During most of the first and second acts in director Zack Ward’s horror effort Restoration, the film seems to be yet another “ghostly little girl story” favoring drama instead of fright – yet all the while there is an underlying sense that there is more to this story than simply that. Indeed, this proves to be true, and that aspect, as well as the dramatic elements at play, are what lift this movie above other similar lower-budget efforts.
Restoration involves a young couple that has just started renovating their newly acquired home. Rebecca Jordan (Emily O’Brien) is a doctor who has just transferred to a new hospital, and her husband Todd (Adrian Gaeta) works hard at restoring their house. The previous owner is said to have had a penchant for collecting teddy bears, and one day the couple finds one hidden behind a wall. It turns out that this particular teddy bear has a little girl’s diary hidden inside of it and once Rebecca starts reading the journal, strange things begin to happen.
The Jordans have a pair of neighbors who drop by a little too often for Rebecca, but Todd welcomes the company of Harold (Zack Ward) and Francine (Sarah Ann Schultz), who are quick to whip up meals and sit for conversation. A few things begin to put a strain on the Jordans’ relationship, but when Todd is the victim of a frightening occurrence at their home that lands him at Rebecca’s hospital, she is quick to show her love and dedication toward him by letting him know that she believes his story of a supernatural encounter. More eerie events take place as the Jordans search for answers to what is happening in their house. That leads to a third act that sits somewhere between creepily confusing and bat-guano-crazy.
The extent to which viewers will enjoy this films depends greatly on how interested they are in becoming invested in the Jordans as a couple because that is what much of the first two acts is all about. Director Zack Ward co-wrote with James Cullen Bresack – writer of Pernicious, which also starred Emily O’Brien – and the duo does a nice job of letting viewers get to know Todd and Rebecca as a loving, devoted couple and as strong but flawed individuals. Less patient viewers may feel that things progress too slowly, though; however, I feel that there is enough of a sense of dread throughout to balance everything well.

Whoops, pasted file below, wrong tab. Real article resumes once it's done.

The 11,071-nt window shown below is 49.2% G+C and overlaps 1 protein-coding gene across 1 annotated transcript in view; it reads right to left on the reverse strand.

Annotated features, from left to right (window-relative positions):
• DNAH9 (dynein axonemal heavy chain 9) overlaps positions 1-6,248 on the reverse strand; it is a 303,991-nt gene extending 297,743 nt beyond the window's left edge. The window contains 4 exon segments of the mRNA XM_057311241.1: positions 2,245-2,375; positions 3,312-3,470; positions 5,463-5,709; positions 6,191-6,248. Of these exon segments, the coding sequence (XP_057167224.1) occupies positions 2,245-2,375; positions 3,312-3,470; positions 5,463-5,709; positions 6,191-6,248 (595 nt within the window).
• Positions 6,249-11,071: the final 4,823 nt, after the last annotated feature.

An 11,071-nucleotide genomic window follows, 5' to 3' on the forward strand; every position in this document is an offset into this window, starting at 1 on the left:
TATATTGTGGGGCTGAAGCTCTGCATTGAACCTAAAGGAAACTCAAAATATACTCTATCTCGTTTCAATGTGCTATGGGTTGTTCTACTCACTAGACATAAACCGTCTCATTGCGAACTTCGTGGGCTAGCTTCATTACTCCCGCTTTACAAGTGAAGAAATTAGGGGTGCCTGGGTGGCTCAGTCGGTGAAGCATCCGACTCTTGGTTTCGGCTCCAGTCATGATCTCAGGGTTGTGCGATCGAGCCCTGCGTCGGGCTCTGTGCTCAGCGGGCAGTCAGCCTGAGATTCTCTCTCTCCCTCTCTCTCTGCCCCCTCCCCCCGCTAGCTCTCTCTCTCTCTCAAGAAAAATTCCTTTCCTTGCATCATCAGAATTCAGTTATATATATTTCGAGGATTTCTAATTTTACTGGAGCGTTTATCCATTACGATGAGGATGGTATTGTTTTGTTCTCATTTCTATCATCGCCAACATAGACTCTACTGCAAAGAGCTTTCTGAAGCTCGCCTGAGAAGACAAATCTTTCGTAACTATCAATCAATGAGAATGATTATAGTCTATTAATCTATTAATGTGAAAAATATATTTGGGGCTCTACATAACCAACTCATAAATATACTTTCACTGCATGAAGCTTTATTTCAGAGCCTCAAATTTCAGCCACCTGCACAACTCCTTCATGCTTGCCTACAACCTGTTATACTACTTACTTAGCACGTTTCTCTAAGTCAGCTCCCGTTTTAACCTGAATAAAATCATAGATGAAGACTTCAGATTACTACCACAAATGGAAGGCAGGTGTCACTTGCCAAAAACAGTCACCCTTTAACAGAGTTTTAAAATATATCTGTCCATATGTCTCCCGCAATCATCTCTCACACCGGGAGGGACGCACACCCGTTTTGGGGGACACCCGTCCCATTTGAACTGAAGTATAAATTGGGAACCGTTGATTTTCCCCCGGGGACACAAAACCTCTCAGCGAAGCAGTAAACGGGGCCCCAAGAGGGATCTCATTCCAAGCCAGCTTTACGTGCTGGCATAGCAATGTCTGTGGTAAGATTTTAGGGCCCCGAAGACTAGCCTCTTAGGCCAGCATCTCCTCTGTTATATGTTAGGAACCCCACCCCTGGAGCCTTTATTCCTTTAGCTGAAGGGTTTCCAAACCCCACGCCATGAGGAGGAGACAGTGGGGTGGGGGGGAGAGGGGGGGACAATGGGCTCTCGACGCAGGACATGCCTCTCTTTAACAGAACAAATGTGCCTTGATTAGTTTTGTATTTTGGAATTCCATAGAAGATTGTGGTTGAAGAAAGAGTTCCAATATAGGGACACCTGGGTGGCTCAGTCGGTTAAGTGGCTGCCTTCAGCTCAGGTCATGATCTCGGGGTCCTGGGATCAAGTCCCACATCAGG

Emily O’Brien and Adrean Gaeta give heartfelt, believable performances that helps the realistic dialogue ring true. There is one scene where Todd flies off the handle rather quickly and Rebecca puzzlingly doesn’t try to defend herself, but this is perhaps the only misstep in the writing when it comes to this couple’s relationship. Zack Ward and Sarah Ann Schultz breathe life into their roles as the neighbors who seem eager to befriend the Jordans, and they do a nice job of walking a fine line about making the Jordans – and viewers – wonder whether they are just overly friendly or whether they have ulterior motives.
The third act moves at a much more rapid pace than the first two acts, complete with some exposition that left me scratching my head rather than feeling like it wrapped things up neatly; my guess is that it was meant to do the latter. If any of the acting ever treads on dangerous territory for being a bit over the top, it is here, but I won’t go into specifics as to why because that would be giving away spoilers.
Restoration is prolific character actor Zack Ward’s feature film debut. He shows he can handle the task of helming a fright film well and his experience in front of the camera surely helped him wring fine performances from his cast here. The screenplay is tightly written; it may contain more relationship drama than some viewers might like but I felt that this worked to help me feel more invested in the Jordans’ plight. The cinematography, score, and sound design are all crackerjack efforts, though a few CGI sequences show the film’s limited budget. All in all, Restoration isn’t the most original horror film in recent memory but it does try to offer some new twists on a supernatural ghost chiller.
Restoration: (3.5 / 5)